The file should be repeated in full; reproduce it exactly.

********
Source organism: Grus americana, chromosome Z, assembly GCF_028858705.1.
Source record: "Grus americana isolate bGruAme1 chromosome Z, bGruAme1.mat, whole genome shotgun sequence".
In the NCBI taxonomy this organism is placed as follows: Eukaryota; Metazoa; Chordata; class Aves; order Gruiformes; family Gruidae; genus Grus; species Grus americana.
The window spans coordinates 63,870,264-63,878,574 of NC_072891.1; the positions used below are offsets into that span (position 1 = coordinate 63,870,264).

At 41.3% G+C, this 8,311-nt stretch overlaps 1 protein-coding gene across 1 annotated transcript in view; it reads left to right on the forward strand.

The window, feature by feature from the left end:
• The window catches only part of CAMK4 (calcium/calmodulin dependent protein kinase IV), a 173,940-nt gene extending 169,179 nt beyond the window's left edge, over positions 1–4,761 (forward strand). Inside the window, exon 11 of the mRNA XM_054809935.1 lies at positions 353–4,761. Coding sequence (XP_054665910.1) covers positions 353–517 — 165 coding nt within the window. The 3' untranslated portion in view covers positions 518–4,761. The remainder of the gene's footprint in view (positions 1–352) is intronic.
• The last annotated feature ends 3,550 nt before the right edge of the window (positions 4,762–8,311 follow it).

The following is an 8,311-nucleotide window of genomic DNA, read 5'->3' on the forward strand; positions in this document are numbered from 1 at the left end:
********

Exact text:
Source organism: Grus americana, chromosome Z, assembly GCF_028858705.1.
Source record: "Grus americana isolate bGruAme1 chromosome Z, bGruAme1.mat, whole genome shotgun sequence".
In the NCBI taxonomy this organism is placed as follows: Eukaryota; Metazoa; Chordata; class Aves; order Gruiformes; family Gruidae; genus Grus; species Grus americana.
The window spans coordinates 63,870,264-63,878,574 of NC_072891.1; the positions used below are offsets into that span (position 1 = coordinate 63,870,264).

At 41.3% G+C, this 8,311-nt stretch overlaps 1 protein-coding gene across 1 annotated transcript in view; it reads left to right on the forward strand.

The window, feature by feature from the left end:
• The window catches only part of CAMK4 (calcium/calmodulin dependent protein kinase IV), a 173,940-nt gene extending 169,179 nt beyond the window's left edge, over positions 1–4,761 (forward strand). Inside the window, exon 11 of the mRNA XM_054809935.1 lies at positions 353–4,761. Coding sequence (XP_054665910.1) covers positions 353–517 — 165 coding nt within the window. The 3' untranslated portion in view covers positions 518–4,761. The remainder of the gene's footprint in view (positions 1–352) is intronic.
• The last annotated feature ends 3,550 nt before the right edge of the window (positions 4,762–8,311 follow it).

The following is an 8,311-nucleotide window of genomic DNA, read 5'->3' on the forward strand; positions in this document are numbered from 1 at the left end: